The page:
Listening Leads to Five Research Action Teams
Last winter and spring, MACG held a formal listening campaign, asking our member institutions to conduct one to ones and group discussions to find out what problems were concerning our community and where they might be willing to work.
On April 28th, we held a Next Directions Assembly (see photos here) to discern what were the most broadly felt issues and where we had the most motivated leaders. There was strong turnout: 20 of the 25 MACG member institutions were represented and over 100 MACG leaders attended.
From that process, leaders settled on five research action teams focused on the top issue areas, four of which were formally launched at the June 28th Delegate Assembly. Here is what each team has been up to:
Clackamas Housing Team
Formed two years ago and focused on houselessness, the Clackamas Housing Team has begun to see the fruits of their labors in their Safe Overnight Shelter work.
Temporary, safe, transitional shelters such as Conestoga huts can serve as critical community pathways to stability for our houseless neighbors. They are permitted by Clackamas County, but underutilized by faith institutions and other nonprofits who have hosting space but who are unaware of this houselessness solution.
On April 28, the team organized a dynamite event for 80 people at Prince of Life Lutheran with the goal of encouraging faith-based institutions to host Safe Overnight Shelters in their parking lots. The initiative and event were well covered by the media. KATU 2and the Clackamas Review posted informative stories. Clackamas County TV prepared an excellent 3-minute summary. See photos of the event here.
Since the event, the team has followed up with interested faith institutions. In addition, they have formed an exciting new partnership with Providence Milwaukie and Providence Willamette Falls hospitals. Providence will provide case management to families in Safe Overnight Shelter on church properties in unincorporated Clackamas County and the MACG housing team will provide outreach and support to faith institutions hosting these families.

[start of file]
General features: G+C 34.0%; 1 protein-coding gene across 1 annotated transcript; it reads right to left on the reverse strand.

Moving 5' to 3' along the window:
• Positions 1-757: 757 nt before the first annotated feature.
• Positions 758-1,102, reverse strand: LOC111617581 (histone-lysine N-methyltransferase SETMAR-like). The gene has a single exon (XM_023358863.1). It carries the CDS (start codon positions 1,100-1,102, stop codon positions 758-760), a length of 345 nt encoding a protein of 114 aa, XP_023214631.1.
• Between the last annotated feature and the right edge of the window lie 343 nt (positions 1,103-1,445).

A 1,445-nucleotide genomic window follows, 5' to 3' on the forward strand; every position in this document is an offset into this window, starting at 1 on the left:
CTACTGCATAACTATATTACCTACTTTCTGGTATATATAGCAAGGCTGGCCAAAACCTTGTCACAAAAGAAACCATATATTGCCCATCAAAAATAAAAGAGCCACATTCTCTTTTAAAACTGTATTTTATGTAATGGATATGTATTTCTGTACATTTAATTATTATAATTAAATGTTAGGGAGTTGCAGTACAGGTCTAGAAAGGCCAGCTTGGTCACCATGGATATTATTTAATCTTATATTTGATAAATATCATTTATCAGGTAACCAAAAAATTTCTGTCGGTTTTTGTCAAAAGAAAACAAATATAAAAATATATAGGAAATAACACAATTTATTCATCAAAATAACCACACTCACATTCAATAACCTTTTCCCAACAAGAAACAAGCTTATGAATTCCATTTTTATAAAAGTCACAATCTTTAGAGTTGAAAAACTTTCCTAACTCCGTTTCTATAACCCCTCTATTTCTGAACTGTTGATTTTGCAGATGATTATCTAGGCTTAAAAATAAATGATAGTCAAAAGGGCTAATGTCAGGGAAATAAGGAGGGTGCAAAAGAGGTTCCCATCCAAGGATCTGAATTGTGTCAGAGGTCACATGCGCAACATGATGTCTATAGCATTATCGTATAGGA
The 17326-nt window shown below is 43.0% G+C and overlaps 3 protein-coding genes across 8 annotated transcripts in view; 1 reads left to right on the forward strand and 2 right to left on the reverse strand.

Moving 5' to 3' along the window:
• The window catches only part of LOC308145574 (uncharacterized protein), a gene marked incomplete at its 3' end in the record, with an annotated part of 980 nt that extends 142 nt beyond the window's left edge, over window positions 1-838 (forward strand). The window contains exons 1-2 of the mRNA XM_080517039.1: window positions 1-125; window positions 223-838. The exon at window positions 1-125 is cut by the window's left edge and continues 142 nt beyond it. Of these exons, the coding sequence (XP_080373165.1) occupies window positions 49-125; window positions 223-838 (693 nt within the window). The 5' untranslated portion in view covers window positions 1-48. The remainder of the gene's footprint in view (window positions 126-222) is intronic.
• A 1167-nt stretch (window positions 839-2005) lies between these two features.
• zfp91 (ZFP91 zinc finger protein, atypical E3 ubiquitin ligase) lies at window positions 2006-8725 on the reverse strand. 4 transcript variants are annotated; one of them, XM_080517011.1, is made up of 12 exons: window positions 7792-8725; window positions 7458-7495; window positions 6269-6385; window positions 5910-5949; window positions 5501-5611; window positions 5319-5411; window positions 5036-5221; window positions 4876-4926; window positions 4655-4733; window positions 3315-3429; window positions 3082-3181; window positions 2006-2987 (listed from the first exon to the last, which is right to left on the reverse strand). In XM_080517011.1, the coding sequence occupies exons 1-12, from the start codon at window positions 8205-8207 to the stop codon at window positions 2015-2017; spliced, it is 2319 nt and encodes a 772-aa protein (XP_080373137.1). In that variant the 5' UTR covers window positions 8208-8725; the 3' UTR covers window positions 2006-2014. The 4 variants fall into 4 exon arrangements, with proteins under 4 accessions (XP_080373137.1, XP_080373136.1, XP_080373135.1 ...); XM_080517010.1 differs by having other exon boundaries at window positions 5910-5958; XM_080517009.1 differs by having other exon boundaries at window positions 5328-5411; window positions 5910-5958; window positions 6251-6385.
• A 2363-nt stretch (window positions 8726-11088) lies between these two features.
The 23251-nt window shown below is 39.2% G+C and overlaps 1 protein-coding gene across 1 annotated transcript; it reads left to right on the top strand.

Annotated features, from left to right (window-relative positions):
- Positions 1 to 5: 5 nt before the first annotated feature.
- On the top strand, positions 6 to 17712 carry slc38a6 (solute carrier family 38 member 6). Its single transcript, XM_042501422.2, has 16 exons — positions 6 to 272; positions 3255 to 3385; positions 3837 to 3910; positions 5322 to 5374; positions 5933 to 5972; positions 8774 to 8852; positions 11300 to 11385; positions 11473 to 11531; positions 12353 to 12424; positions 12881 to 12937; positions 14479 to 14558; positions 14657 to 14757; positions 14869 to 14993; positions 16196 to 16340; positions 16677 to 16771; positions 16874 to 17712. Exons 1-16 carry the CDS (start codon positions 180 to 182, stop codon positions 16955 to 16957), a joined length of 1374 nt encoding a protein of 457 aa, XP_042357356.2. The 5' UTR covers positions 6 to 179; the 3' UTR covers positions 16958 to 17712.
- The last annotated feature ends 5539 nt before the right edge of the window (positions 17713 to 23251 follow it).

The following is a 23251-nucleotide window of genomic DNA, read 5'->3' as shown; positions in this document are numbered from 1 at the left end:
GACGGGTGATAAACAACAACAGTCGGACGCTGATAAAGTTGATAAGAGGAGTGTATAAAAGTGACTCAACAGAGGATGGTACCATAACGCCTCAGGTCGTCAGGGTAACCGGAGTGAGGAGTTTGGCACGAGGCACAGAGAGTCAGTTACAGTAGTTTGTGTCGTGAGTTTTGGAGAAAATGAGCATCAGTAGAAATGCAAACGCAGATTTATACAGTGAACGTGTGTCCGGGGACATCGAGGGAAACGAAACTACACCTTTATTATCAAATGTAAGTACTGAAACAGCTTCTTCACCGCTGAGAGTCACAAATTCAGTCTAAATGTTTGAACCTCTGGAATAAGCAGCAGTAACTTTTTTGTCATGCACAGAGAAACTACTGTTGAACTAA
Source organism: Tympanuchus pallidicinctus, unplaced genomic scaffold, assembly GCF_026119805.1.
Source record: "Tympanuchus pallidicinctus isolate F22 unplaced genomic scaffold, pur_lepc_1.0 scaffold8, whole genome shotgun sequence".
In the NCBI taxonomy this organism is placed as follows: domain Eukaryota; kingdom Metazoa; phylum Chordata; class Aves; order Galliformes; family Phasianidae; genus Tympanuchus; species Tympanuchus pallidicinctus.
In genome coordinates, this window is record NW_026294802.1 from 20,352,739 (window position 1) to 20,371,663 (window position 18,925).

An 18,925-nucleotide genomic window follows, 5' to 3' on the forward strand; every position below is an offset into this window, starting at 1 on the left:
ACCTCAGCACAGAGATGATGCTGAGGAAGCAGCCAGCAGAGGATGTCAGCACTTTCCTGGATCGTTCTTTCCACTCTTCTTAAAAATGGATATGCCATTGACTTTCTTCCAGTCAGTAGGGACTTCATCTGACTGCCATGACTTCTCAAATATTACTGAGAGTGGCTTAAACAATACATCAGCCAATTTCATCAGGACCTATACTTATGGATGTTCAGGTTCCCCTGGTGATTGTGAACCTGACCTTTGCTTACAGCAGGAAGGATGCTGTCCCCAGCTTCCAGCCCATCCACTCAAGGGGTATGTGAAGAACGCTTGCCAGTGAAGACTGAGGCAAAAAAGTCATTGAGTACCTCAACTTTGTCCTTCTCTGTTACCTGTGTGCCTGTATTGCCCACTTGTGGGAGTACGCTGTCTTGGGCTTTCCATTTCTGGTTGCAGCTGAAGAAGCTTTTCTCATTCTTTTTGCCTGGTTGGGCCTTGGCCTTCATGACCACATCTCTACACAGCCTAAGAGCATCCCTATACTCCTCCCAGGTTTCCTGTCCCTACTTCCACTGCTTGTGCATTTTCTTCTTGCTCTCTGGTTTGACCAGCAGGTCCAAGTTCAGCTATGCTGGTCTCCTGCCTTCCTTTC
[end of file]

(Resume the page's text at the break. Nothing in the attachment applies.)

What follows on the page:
We would also be remiss if we did not congratulate Ellen Burns, active Clackamas Housing Team Leader and member of King of Kings Lutheran Church, for being the Distinguished Individual Awardee at the 2018 Clackamas County Community Impact Awards last May. Her “homelessness advocacy efforts” with MACG were a factor in the awards decision process.
Climate Change & Environmental Justice Action (CCEJ) Team
The CCEJ Team is focused on educating people about Measure 26-201, the Portland Clean Energy Initiative, which prioritizes Portlanders who are most impacted by climate change but have been excluded from the emerging low-carbon economy. It is the first ever community of color-led environmental ballot measure in Portland.
Education actions include canvassing in communities, phone-banking, and making presentations at institutions about this ground-breaking measure.
This measure would raise $30 million per year from national retail corporations, and provide grants to non-profits to provide job training and expand green infrastructure in Portland such as solar energy and weatherization. Percentages of grant funds are set aside to benefit low-income residents and communities of color.
The concept behind the measure builds on the 2010 campaign MACG developed and carried out in the Cully neighborhood in collaboration with NAYA and Verde, called “Changing the Climate in Cully.”
The CCEJ Team is also researching action to reduce diesel pollution from transportation and construction sources in the Portland Metro area. The EPA ranks the Portland Metro area #1 nationally for diesel pollution, and it is one of the most lethal types of air pollution.